already familiar with Fitbit’s

ecosystem. Speaking of that ecosystem,

the Fitbit app has lots of data in

it. It’s really nicely laid out,

and it’s really clear and easy to read.

The display on the watch itself is pretty

high resolution at 336 by 336 pixels.

And it’s really bright and really

vibrant. Now there’s no physical buttons,

but there is an indentation

on the left-hand side,

which you can press as well as a touch

screen to navigate the menus. Now,

because it’s not a

dedicated running watch,

if you’re heading out to do things

like interval training, quite a lot,

you might find the lack of physical

buttons and increased functionality,

slightly frustrating, and

potentially not up to task.

But if you’re looking for an activity,

sleep and heart rate tracker,

then that’s the sort of thing

that Fitbit do really well.

The sleep is really intuitive and there

are really nice features like tracking

your mindfulness as well as following

along with guided meditations in Fitbit’s

app. Built in GPS is a step up

from some of Fitbit’s other models,

and it does a pretty good job

overall in terms of accuracy.

It’s just not quite on the level of some

of the other models on this roundup.

So this is a great looking

watch with a bright screen

that’s easy to use for those who are

looking for something to wear all day to

track their activities, which do include

runs, but who aren’t too worried about

some of the more advanced insights into

training and running that you might get

from some of the other models.

The Polar Vantage M, comes with

20 different sports settings.

So you can track all kinds

of activities on this watch.

It also has precision prime

optical heart rate sensors.

So that includes nine LEDs on the

back of the watch to give you the most

accurate heart rate reading,

which you can have on 24/7

or just during activities.

So the battery life on the

Polar Vantage M is at around

30 hours in full GPS

mode from a full charge.

And that will give you a GPS

signal ping every one second as

with the majority of Polar models,

which means that realistically

your GPS tracking should be

pretty accurate from it.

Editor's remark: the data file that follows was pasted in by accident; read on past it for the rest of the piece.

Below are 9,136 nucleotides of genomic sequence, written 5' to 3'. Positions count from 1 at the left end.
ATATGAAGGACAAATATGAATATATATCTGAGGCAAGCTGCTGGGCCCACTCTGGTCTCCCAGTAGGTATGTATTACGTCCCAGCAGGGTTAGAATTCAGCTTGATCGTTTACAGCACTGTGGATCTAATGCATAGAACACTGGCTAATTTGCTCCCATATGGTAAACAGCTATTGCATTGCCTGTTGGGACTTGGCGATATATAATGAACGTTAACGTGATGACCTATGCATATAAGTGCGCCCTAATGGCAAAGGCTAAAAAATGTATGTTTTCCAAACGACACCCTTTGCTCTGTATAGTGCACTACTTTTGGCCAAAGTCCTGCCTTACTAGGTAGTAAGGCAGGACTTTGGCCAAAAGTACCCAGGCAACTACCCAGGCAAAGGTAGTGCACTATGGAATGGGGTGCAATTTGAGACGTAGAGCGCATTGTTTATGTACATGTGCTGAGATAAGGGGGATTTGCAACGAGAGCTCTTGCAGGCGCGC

There’s a whole ton of

options in the polar flow app,

which you can get on mobile and desktop

and means that you can look more in

depth at the metrics that

you get from your runs.

And also from your day-to-day

recordings, like, as I mentioned before,

heart rate, for example.

Now this Polar is a cheaper price point,

then a lot of the other

Polar devices, but with that,

it does mean that it

comes with fewer features.

So there isn’t route navigation

or music capabilities,

for example. So you control

the Polar Vantage M,

by using five buttons. So you’ve got two

on one side and three on the other.

There’s no touch screen capability for

this watch, which some people do prefer,

especially when out running in case

your sleeve catches you touch screen and

then changes your metrics or your data

screens and what you’re looking at,

for example. And you can get smart

notifications through on this watch,

as you can, with most GPS

watches nowadays. Finally,

the Polar Vantage M also has the

ability to track your sleep data.

So it can tell when you went to bed,

track any movement during your sleep and

also work out when you

got up out of bed as well,

unless you sit doom

scrolling after you wake up,

because it does sense the movement of

getting out of bed rather than your actual

eyelids opening, which is

understandable. And on the whole,

the tracking of your sleep is pretty

accurate on the Polar Vantage M as well.

The Garmin Forerunner 245 Music is a step up

in price and functionality from the 45.

And whereas with the 45, you can control

music on your phone using the watch.

In this case, you can ditch your phone

altogether and have music and podcasts,

including episodes of playlist

on Spotify on the watch itself.

You get all the same features

that we mentioned for the 45,

but you also get a bigger

screen and better battery life.

23 hours in GPS mode for continuous GPS

provided that you’re not listening to

music at the same time.

You’ll also benefit from a couple of additional sensors,

namely a compass for navigation

and a pulse-ox monitor,

as well as some additional monitoring

tools in terms of hydration and menstrual

cycle tracking. You’ll also benefit

from in watch cardio workouts, strength,

workouts, and automatic rep counting.

But ultimately the biggest changes

you’ll see will come in the form of the

running training features.

No your data is combined to give you

insights into things like your training status,

which is how effectively you’ve been

training based on your training history,

as well as training load,

which tells you how hard you’ve been

working overall and could help give you an

early indicator of

potential over-training.

Then there are cool

features like pace pro,

which helps with your pacing strategy

for runs and races and other things like

race predictor. Something else,

which is really cool is the ability to

plan a route and then follow it on the

watch using point to point navigation.

You can also ask the watch to send

you back to the start of a run

if you happen to get lost. There’s

a swimming specific feature too,

and that has clever features like

stroke detection to work out what stroke

you’re doing, and the watch supports

multiple other sports as well.

The Samsung Galaxy Watch 3

looks more like your typical

watch than an activity tracking watch.

So something that you can probably still

get away with wearing if you’re in a

smart suit or a nice dress

at a wedding or similar.

So the Samsung Galaxy Watch 3

has tons of smart notification compatibilities,

and will work with Android

5.0 and above and iOS 9 and

above or iPhone 5 and above. There’s a

rotatable bezel around the outside,

which means that you can cycle through